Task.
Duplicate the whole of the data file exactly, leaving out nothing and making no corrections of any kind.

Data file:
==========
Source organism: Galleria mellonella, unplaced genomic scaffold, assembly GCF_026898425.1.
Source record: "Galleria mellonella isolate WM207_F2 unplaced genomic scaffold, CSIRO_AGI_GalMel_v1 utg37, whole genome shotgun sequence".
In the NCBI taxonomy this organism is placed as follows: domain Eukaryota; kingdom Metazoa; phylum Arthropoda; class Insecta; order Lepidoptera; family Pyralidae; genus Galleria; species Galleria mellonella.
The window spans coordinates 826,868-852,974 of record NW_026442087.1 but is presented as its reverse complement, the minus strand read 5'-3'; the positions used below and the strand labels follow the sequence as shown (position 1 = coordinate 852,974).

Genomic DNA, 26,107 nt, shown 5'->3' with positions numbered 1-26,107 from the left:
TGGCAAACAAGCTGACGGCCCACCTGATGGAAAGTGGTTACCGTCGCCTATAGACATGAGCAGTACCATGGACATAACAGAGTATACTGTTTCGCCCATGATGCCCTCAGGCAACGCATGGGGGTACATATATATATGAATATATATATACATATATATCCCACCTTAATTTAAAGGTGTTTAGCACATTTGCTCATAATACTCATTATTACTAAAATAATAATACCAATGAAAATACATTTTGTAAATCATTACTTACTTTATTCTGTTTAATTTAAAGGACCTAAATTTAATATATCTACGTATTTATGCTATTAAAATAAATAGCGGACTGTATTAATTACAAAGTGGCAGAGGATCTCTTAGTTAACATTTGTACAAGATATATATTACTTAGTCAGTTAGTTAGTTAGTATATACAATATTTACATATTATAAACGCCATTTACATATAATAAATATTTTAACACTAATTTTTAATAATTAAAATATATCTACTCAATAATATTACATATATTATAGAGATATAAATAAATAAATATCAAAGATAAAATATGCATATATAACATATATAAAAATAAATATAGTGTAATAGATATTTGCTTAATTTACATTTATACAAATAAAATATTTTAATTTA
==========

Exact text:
Source organism: Galleria mellonella, unplaced genomic scaffold, assembly GCF_026898425.1.
Source record: "Galleria mellonella isolate WM207_F2 unplaced genomic scaffold, CSIRO_AGI_GalMel_v1 utg37, whole genome shotgun sequence".
In the NCBI taxonomy this organism is placed as follows: domain Eukaryota; kingdom Metazoa; phylum Arthropoda; class Insecta; order Lepidoptera; family Pyralidae; genus Galleria; species Galleria mellonella.
The window spans coordinates 826,868-852,974 of record NW_026442087.1 but is presented as its reverse complement, the minus strand read 5'-3'; the positions used below and the strand labels follow the sequence as shown (position 1 = coordinate 852,974).

Genomic DNA, 26,107 nt, shown 5'->3' with positions numbered 1-26,107 from the left:
TGGCAAACAAGCTGACGGCCCACCTGATGGAAAGTGGTTACCGTCGCCTATAGACATGAGCAGTACCATGGACATAACAGAGTATACTGTTTCGCCCATGATGCCCTCAGGCAACGCATGGGGGTACATATATATATGAATATATATATACATATATATCCCACCTTAATTTAAAGGTGTTTAGCACATTTGCTCATAATACTCATTATTACTAAAATAATAATACCAATGAAAATACATTTTGTAAATCATTACTTACTTTATTCTGTTTAATTTAAAGGACCTAAATTTAATATATCTACGTATTTATGCTATTAAAATAAATAGCGGACTGTATTAATTACAAAGTGGCAGAGGATCTCTTAGTTAACATTTGTACAAGATATATATTACTTAGTCAGTTAGTTAGTTAGTATATACAATATTTACATATTATAAACGCCATTTACATATAATAAATATTTTAACACTAATTTTTAATAATTAAAATATATCTACTCAATAATATTACATATATTATAGAGATATAAATAAATAAATATCAAAGATAAAATATGCATATATAACATATATAAAAATAAATATAGTGTAATAGATATTTGCTTAATTTACATTTATACAAATAAAATATTTTAATTTA